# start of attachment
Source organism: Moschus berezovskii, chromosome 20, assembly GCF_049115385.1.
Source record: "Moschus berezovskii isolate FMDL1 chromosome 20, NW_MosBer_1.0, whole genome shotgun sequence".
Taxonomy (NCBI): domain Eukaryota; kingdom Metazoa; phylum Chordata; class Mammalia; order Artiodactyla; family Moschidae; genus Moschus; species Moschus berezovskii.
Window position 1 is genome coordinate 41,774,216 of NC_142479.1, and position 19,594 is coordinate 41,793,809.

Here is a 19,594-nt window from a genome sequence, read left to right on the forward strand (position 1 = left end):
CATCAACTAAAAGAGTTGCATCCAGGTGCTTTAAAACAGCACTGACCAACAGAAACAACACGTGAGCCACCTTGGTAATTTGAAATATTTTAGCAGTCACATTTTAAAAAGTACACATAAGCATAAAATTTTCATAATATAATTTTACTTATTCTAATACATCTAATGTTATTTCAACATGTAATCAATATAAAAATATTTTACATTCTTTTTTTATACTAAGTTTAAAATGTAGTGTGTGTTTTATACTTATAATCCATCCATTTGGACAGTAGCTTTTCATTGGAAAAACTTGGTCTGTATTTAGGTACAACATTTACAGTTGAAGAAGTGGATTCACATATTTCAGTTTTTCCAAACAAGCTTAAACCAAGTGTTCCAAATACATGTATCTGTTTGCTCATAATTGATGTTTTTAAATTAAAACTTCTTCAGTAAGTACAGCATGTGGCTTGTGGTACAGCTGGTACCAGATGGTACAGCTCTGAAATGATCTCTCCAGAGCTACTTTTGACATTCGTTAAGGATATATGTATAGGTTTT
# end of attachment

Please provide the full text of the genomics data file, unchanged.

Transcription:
Source organism: Moschus berezovskii, chromosome 20, assembly GCF_049115385.1.
Source record: "Moschus berezovskii isolate FMDL1 chromosome 20, NW_MosBer_1.0, whole genome shotgun sequence".
Taxonomy (NCBI): domain Eukaryota; kingdom Metazoa; phylum Chordata; class Mammalia; order Artiodactyla; family Moschidae; genus Moschus; species Moschus berezovskii.
Window position 1 is genome coordinate 41,774,216 of NC_142479.1, and position 19,594 is coordinate 41,793,809.

Here is a 19,594-nt window from a genome sequence, read left to right on the forward strand (position 1 = left end):
CATCAACTAAAAGAGTTGCATCCAGGTGCTTTAAAACAGCACTGACCAACAGAAACAACACGTGAGCCACCTTGGTAATTTGAAATATTTTAGCAGTCACATTTTAAAAAGTACACATAAGCATAAAATTTTCATAATATAATTTTACTTATTCTAATACATCTAATGTTATTTCAACATGTAATCAATATAAAAATATTTTACATTCTTTTTTTATACTAAGTTTAAAATGTAGTGTGTGTTTTATACTTATAATCCATCCATTTGGACAGTAGCTTTTCATTGGAAAAACTTGGTCTGTATTTAGGTACAACATTTACAGTTGAAGAAGTGGATTCACATATTTCAGTTTTTCCAAACAAGCTTAAACCAAGTGTTCCAAATACATGTATCTGTTTGCTCATAATTGATGTTTTTAAATTAAAACTTCTTCAGTAAGTACAGCATGTGGCTTGTGGTACAGCTGGTACCAGATGGTACAGCTCTGAAATGATCTCTCCAGAGCTACTTTTGACATTCGTTAAGGATATATGTATAGGTTTT